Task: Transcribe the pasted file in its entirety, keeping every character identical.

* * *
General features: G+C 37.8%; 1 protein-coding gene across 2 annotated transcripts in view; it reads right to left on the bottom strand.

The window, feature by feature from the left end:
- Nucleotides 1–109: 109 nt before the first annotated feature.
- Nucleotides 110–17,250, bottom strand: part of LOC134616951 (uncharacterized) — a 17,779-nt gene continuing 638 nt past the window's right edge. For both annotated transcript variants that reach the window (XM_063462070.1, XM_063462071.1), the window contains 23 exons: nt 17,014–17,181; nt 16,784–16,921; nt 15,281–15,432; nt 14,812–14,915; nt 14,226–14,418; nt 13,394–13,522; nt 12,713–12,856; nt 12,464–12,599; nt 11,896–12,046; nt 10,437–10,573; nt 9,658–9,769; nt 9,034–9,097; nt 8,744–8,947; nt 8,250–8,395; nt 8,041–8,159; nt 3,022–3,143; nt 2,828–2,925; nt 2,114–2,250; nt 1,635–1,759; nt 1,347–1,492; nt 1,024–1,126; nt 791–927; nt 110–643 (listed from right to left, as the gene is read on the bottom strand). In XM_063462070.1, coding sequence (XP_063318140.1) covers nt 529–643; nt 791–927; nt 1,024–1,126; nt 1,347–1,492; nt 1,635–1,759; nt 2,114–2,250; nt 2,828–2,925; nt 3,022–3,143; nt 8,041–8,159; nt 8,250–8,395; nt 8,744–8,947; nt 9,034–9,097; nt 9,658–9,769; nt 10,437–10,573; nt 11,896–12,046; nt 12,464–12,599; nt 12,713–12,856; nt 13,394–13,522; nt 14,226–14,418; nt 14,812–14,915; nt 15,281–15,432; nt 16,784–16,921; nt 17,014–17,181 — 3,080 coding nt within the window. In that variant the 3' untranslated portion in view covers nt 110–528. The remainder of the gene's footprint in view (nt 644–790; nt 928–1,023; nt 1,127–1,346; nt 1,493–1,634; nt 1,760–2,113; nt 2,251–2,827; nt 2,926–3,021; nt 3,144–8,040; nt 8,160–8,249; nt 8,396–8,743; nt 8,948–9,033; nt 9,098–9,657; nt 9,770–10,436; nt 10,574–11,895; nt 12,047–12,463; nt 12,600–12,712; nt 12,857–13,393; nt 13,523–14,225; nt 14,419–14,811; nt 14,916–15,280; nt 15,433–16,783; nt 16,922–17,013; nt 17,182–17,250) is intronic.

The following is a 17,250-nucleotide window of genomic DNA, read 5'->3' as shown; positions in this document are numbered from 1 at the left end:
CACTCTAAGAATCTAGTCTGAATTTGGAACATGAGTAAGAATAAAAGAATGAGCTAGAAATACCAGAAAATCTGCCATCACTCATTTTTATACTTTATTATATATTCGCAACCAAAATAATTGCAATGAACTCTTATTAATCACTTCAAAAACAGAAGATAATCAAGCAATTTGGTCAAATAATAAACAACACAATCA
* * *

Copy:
General features: G+C 37.8%; 1 protein-coding gene across 2 annotated transcripts in view; it reads right to left on the bottom strand.

The window, feature by feature from the left end:
- Nucleotides 1–109: 109 nt before the first annotated feature.
- Nucleotides 110–17,250, bottom strand: part of LOC134616951 (uncharacterized) — a 17,779-nt gene continuing 638 nt past the window's right edge. For both annotated transcript variants that reach the window (XM_063462070.1, XM_063462071.1), the window contains 23 exons: nt 17,014–17,181; nt 16,784–16,921; nt 15,281–15,432; nt 14,812–14,915; nt 14,226–14,418; nt 13,394–13,522; nt 12,713–12,856; nt 12,464–12,599; nt 11,896–12,046; nt 10,437–10,573; nt 9,658–9,769; nt 9,034–9,097; nt 8,744–8,947; nt 8,250–8,395; nt 8,041–8,159; nt 3,022–3,143; nt 2,828–2,925; nt 2,114–2,250; nt 1,635–1,759; nt 1,347–1,492; nt 1,024–1,126; nt 791–927; nt 110–643 (listed from right to left, as the gene is read on the bottom strand). In XM_063462070.1, coding sequence (XP_063318140.1) covers nt 529–643; nt 791–927; nt 1,024–1,126; nt 1,347–1,492; nt 1,635–1,759; nt 2,114–2,250; nt 2,828–2,925; nt 3,022–3,143; nt 8,041–8,159; nt 8,250–8,395; nt 8,744–8,947; nt 9,034–9,097; nt 9,658–9,769; nt 10,437–10,573; nt 11,896–12,046; nt 12,464–12,599; nt 12,713–12,856; nt 13,394–13,522; nt 14,226–14,418; nt 14,812–14,915; nt 15,281–15,432; nt 16,784–16,921; nt 17,014–17,181 — 3,080 coding nt within the window. In that variant the 3' untranslated portion in view covers nt 110–528. The remainder of the gene's footprint in view (nt 644–790; nt 928–1,023; nt 1,127–1,346; nt 1,493–1,634; nt 1,760–2,113; nt 2,251–2,827; nt 2,926–3,021; nt 3,144–8,040; nt 8,160–8,249; nt 8,396–8,743; nt 8,948–9,033; nt 9,098–9,657; nt 9,770–10,436; nt 10,574–11,895; nt 12,047–12,463; nt 12,600–12,712; nt 12,857–13,393; nt 13,523–14,225; nt 14,419–14,811; nt 14,916–15,280; nt 15,433–16,783; nt 16,922–17,013; nt 17,182–17,250) is intronic.

The following is a 17,250-nucleotide window of genomic DNA, read 5'->3' as shown; positions in this document are numbered from 1 at the left end:
CACTCTAAGAATCTAGTCTGAATTTGGAACATGAGTAAGAATAAAAGAATGAGCTAGAAATACCAGAAAATCTGCCATCACTCATTTTTATACTTTATTATATATTCGCAACCAAAATAATTGCAATGAACTCTTATTAATCACTTCAAAAACAGAAGATAATCAAGCAATTTGGTCAAATAATAAACAACACAATCA